The Level Club in Palma is one of the businesses to have allegedly been subject to police persecution.

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As reported earlier this week, the Prosecutor's Office has revised its charges against the 23 people accused in respect of the so-called 'caso Cursach' and who are due to go on trial in Palma from June 13. For Bartolomé Cursach, owner of BCM in Magalluf and other businesses within the Cursach Group, the prosecution demand has been reduced from eight and a half years to eighteen months, a key charge of bribery having been dropped. There are reduced demands for some others, most of them police officers, while charges against seven of the accused have been dropped completely.

However, there are also private prosecutions. These have so far taken a back seat procedural role in the case, but the prosecution's revision now gives them greater prominence.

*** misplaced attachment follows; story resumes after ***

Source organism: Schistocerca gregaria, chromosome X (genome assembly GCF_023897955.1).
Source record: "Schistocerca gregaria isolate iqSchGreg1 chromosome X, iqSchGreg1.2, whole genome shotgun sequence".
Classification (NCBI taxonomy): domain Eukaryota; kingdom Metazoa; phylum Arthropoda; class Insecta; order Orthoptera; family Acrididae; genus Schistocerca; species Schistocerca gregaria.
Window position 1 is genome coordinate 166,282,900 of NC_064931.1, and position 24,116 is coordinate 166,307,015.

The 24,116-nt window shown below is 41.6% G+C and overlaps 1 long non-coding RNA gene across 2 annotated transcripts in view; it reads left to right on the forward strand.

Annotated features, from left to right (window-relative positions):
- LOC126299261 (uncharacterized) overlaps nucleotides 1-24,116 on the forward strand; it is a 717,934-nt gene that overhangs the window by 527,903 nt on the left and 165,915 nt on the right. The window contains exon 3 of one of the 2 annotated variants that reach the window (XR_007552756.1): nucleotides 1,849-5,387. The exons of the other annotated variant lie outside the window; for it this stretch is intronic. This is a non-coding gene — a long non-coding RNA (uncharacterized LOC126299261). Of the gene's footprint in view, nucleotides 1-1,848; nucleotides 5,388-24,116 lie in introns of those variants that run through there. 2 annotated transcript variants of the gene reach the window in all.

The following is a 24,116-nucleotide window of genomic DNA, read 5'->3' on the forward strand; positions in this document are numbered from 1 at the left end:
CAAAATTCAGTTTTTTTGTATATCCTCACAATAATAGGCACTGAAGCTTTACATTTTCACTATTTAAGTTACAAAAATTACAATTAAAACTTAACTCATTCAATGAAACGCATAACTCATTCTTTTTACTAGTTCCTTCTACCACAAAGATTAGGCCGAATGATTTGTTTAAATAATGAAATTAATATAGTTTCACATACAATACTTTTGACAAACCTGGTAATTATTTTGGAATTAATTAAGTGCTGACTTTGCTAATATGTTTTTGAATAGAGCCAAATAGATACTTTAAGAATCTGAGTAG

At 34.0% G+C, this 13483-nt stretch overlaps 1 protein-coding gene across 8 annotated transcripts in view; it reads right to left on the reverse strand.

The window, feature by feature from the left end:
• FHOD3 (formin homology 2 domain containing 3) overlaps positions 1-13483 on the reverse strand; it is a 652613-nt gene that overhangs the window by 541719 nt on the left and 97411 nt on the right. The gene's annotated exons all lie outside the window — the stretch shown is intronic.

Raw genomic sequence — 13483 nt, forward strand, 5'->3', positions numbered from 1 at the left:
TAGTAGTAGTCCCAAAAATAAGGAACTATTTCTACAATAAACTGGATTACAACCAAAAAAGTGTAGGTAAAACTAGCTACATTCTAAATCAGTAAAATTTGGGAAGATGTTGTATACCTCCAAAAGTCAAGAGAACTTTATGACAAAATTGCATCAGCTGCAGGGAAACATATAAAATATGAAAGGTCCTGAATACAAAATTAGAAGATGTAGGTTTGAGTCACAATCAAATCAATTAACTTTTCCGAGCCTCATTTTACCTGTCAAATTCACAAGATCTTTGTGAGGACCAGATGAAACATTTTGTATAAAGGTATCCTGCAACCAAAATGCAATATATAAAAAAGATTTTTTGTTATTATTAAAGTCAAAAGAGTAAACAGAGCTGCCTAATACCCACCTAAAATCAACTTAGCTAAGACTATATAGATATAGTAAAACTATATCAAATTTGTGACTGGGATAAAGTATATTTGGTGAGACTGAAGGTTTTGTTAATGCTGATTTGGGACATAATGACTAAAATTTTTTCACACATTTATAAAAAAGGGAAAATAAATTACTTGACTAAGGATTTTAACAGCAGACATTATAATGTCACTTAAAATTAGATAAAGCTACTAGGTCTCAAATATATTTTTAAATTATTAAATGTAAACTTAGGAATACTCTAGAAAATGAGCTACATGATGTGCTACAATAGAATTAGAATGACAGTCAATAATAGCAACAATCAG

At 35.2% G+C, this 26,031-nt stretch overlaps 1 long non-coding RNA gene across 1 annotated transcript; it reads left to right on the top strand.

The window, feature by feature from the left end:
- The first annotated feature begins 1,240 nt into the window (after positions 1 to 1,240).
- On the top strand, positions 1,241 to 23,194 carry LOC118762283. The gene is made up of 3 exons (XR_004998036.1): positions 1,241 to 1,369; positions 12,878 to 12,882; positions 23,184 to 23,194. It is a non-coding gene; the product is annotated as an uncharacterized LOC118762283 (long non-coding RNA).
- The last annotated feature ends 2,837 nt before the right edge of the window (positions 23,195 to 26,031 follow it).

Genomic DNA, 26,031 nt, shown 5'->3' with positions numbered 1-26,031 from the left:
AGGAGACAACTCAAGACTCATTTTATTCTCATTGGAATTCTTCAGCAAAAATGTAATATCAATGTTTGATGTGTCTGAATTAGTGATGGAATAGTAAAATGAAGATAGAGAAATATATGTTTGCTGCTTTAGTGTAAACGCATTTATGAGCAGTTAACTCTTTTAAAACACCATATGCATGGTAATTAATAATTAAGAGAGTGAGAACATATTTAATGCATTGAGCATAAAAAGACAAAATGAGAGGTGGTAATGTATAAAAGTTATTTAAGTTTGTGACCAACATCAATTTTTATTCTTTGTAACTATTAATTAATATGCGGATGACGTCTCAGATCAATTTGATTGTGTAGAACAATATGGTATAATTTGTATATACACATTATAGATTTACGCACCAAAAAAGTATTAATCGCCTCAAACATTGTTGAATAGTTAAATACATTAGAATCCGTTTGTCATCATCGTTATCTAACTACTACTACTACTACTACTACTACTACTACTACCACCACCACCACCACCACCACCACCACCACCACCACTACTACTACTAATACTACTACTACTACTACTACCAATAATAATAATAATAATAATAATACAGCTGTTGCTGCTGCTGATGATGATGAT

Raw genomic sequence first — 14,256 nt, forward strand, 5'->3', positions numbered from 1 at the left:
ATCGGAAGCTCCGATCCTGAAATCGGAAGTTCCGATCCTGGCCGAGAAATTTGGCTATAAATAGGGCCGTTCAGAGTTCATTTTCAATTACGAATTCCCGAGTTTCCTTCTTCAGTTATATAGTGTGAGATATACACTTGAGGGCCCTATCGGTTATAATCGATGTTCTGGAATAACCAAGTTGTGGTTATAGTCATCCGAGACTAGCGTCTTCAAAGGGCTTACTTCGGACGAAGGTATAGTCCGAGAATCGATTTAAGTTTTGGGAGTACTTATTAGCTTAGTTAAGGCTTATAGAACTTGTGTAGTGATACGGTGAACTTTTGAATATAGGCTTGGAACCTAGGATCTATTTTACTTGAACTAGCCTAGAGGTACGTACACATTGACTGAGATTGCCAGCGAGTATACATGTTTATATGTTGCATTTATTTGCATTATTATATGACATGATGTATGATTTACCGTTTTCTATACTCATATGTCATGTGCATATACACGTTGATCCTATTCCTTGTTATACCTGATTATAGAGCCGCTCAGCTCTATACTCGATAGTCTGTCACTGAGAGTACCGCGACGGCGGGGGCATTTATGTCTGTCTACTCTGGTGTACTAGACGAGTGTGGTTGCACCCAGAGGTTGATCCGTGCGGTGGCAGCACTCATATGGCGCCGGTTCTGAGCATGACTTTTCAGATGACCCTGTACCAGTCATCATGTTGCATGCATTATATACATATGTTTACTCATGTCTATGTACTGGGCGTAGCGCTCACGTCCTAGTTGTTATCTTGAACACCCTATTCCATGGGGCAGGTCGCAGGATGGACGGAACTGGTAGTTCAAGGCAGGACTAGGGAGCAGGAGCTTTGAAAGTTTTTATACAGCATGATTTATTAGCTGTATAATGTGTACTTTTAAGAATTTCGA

There are four private prosecutions. These are on behalf of Magaluf Boulevar S.L., Alhambra Gestora, Sa Trobada S.L., and the Balearic government's attorney's office. Accusations made against Bartolomé Cursach have been backed with a demand of up to 41 years in prison. In addition, there are demands for financial compensation that run into the millions.

The three companies essentially maintain the same thing - that they were persecuted by local police in Palma and in Calvia.

Where the government is concerned, its prosecution relates to Pilar Carbonell, a former director-general of tourism at the tourism ministry, who has been accused of showing favour to Cursach business interests. She is one of the seven whose charges have been dropped by the Prosecutor's Office.